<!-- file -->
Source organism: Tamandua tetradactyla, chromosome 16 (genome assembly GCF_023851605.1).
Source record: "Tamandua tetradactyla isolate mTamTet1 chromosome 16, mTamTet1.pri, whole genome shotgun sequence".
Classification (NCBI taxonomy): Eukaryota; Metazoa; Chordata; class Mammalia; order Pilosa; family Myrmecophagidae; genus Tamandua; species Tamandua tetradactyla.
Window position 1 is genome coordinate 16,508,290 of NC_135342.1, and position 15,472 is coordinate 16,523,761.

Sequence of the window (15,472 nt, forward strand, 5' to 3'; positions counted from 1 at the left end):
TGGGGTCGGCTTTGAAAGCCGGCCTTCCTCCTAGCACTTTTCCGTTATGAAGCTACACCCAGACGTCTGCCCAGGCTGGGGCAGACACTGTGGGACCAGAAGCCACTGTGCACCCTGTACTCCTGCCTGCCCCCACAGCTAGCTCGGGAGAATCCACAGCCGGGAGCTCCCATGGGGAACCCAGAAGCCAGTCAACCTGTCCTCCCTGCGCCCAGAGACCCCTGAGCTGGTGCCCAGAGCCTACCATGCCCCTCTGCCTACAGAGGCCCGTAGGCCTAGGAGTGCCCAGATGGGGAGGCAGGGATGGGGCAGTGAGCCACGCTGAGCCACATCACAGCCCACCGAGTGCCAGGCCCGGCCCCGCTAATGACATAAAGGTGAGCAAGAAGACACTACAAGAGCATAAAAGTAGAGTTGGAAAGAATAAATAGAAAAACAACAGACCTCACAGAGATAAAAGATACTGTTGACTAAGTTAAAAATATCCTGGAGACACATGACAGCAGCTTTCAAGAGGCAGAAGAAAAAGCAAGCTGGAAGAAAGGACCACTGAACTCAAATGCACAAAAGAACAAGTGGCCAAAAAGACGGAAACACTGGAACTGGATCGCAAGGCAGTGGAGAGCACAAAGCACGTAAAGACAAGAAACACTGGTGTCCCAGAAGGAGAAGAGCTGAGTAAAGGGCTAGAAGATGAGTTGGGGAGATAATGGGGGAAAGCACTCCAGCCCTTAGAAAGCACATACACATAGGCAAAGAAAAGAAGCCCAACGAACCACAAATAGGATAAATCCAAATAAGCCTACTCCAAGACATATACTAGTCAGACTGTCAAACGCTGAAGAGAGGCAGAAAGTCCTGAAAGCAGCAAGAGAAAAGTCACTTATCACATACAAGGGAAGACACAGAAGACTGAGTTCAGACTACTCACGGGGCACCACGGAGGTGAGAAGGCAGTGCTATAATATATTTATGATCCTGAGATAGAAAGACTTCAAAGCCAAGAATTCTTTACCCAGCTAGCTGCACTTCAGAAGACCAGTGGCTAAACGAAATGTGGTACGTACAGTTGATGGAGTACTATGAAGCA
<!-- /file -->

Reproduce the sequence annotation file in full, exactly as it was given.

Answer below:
Source organism: Tamandua tetradactyla, chromosome 16 (genome assembly GCF_023851605.1).
Source record: "Tamandua tetradactyla isolate mTamTet1 chromosome 16, mTamTet1.pri, whole genome shotgun sequence".
Classification (NCBI taxonomy): Eukaryota; Metazoa; Chordata; class Mammalia; order Pilosa; family Myrmecophagidae; genus Tamandua; species Tamandua tetradactyla.
Window position 1 is genome coordinate 16,508,290 of NC_135342.1, and position 15,472 is coordinate 16,523,761.

Sequence of the window (15,472 nt, forward strand, 5' to 3'; positions counted from 1 at the left end):
TGGGGTCGGCTTTGAAAGCCGGCCTTCCTCCTAGCACTTTTCCGTTATGAAGCTACACCCAGACGTCTGCCCAGGCTGGGGCAGACACTGTGGGACCAGAAGCCACTGTGCACCCTGTACTCCTGCCTGCCCCCACAGCTAGCTCGGGAGAATCCACAGCCGGGAGCTCCCATGGGGAACCCAGAAGCCAGTCAACCTGTCCTCCCTGCGCCCAGAGACCCCTGAGCTGGTGCCCAGAGCCTACCATGCCCCTCTGCCTACAGAGGCCCGTAGGCCTAGGAGTGCCCAGATGGGGAGGCAGGGATGGGGCAGTGAGCCACGCTGAGCCACATCACAGCCCACCGAGTGCCAGGCCCGGCCCCGCTAATGACATAAAGGTGAGCAAGAAGACACTACAAGAGCATAAAAGTAGAGTTGGAAAGAATAAATAGAAAAACAACAGACCTCACAGAGATAAAAGATACTGTTGACTAAGTTAAAAATATCCTGGAGACACATGACAGCAGCTTTCAAGAGGCAGAAGAAAAAGCAAGCTGGAAGAAAGGACCACTGAACTCAAATGCACAAAAGAACAAGTGGCCAAAAAGACGGAAACACTGGAACTGGATCGCAAGGCAGTGGAGAGCACAAAGCACGTAAAGACAAGAAACACTGGTGTCCCAGAAGGAGAAGAGCTGAGTAAAGGGCTAGAAGATGAGTTGGGGAGATAATGGGGGAAAGCACTCCAGCCCTTAGAAAGCACATACACATAGGCAAAGAAAAGAAGCCCAACGAACCACAAATAGGATAAATCCAAATAAGCCTACTCCAAGACATATACTAGTCAGACTGTCAAACGCTGAAGAGAGGCAGAAAGTCCTGAAAGCAGCAAGAGAAAAGTCACTTATCACATACAAGGGAAGACACAGAAGACTGAGTTCAGACTACTCACGGGGCACCACGGAGGTGAGAAGGCAGTGCTATAATATATTTATGATCCTGAGATAGAAAGACTTCAAAGCCAAGAATTCTTTACCCAGCTAGCTGCACTTCAGAAGACCAGTGGCTAAACGAAATGTGGTACGTACAGTTGATGGAGTACTATGAAGCA